Louisiana laws differentiate between killings that are justifiable and those that are serious crimes. Homicide is one person’s death caused by someone else. Charges and punishments for criminal homicides vary depending upon several factors, not the least of which is the intent of the alleged offender.
It is not a crime, under many situations, to kill someone else in self-defense or in the defense of another person. Justified homicide in Louisiana includes a stand-your-ground provision. A person does not have to retreat – try to avoid a conflict — before using deadly force, to prevent death or great bodily harm.
In Louisiana, the law states unlawful force may be met with lawful force. For instance, homicide is not justifiable if the person who does the killing is involved in an illegal drug transaction. There is a sufficient reason for killing when a robber or burglar attempts to or enters a home, vehicle or business.
Louisiana categorizes criminal homicide as manslaughter or murder. Murder is committed with a plan and a purpose. Manslaughter involves voluntary or involuntary killing without intent.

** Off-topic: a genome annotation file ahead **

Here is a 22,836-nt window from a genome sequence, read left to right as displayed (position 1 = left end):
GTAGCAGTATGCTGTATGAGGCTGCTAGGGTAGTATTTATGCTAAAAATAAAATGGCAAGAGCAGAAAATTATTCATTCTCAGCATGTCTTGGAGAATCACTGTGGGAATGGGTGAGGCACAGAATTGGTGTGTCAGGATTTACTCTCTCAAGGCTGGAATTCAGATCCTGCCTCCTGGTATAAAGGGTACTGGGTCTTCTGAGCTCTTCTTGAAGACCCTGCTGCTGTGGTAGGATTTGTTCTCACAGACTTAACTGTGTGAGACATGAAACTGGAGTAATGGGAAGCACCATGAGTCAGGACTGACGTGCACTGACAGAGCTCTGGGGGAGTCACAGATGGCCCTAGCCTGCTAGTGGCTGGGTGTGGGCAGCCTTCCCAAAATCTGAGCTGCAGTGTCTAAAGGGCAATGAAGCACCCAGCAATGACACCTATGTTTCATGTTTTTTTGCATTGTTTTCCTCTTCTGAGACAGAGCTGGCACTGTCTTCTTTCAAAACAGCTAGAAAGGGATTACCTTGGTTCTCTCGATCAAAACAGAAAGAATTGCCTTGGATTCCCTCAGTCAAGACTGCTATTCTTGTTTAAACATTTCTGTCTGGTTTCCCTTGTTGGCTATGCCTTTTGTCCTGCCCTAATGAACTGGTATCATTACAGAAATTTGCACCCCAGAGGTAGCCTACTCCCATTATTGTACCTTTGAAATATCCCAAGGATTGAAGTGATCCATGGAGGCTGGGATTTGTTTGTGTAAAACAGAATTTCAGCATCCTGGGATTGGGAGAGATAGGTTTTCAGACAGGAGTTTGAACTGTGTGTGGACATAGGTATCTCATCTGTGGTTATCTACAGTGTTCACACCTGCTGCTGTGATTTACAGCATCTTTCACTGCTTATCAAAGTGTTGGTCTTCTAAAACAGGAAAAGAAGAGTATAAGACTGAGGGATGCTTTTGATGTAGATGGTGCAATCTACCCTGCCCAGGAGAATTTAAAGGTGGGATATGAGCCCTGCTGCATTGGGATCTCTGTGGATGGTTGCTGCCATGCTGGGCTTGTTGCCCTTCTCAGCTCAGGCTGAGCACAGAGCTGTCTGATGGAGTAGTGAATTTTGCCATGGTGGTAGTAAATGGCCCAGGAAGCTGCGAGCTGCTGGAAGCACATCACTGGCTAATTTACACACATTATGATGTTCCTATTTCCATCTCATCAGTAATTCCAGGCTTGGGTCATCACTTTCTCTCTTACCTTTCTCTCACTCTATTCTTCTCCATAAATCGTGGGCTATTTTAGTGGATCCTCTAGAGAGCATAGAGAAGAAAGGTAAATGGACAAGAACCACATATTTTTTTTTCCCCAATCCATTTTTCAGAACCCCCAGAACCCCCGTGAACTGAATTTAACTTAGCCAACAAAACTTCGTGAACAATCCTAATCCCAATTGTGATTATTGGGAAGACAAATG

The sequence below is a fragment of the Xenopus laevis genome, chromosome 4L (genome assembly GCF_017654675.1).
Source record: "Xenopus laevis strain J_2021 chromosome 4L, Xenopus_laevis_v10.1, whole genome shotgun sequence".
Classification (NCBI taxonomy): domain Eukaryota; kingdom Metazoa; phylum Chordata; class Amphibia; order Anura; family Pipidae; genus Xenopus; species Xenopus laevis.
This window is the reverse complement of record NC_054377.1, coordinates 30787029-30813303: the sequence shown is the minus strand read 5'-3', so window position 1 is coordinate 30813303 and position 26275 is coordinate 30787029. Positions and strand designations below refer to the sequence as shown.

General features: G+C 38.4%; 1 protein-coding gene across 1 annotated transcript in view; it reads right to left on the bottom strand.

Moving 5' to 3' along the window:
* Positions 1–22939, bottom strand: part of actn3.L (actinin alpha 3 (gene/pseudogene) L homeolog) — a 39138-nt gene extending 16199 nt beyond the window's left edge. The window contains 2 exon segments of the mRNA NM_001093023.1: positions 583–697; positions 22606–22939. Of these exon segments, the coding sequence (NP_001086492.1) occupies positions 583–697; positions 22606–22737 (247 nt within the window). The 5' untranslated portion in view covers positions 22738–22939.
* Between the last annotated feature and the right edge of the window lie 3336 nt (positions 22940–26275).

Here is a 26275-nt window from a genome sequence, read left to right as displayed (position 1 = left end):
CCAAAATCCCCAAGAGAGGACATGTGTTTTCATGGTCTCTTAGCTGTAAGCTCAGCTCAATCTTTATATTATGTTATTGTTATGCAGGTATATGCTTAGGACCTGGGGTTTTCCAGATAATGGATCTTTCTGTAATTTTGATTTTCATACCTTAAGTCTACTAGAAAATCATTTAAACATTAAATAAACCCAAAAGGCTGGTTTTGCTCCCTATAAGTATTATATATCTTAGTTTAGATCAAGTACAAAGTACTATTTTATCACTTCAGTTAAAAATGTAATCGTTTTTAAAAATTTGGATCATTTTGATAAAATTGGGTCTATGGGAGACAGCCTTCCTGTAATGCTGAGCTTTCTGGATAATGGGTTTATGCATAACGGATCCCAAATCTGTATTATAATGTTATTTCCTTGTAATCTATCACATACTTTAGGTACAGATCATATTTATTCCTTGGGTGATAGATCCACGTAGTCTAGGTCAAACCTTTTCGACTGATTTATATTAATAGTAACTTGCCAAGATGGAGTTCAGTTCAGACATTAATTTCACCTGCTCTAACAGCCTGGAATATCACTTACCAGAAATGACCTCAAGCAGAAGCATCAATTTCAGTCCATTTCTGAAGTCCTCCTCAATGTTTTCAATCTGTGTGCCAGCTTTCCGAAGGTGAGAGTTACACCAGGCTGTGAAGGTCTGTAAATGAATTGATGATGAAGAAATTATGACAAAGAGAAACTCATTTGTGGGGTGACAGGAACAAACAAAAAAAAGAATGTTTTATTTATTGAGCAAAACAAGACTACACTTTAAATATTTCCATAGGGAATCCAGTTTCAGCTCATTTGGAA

Voluntary manslaughter can include crimes of “passion” committed during a temporary loss of reason, while involuntary manslaughter is associated with accidental killings due to defendant negligence or recklessness, like a DUI fatality.
Murder charges allege a defendant intended to kill, not necessarily with a focus on killing a specific person. The events surrounding an intentional homicide dictate whether a defendant faces first- or second-degree murder charges. For example, in our state, the killing of a police officer, a child under 12 or a person over 65 is considered a first-degree murder offense.
How and why a killing takes place determines whether a homicide is justified or criminal. Criminal defense attorneys understand punishments that accompany homicide convictions can be severe. In every case, evidence is sought to prove a killing was justified or to mitigate circumstances.
Source: FindLaw.com, “Homicide Definition” accessed Jan. 29, 2015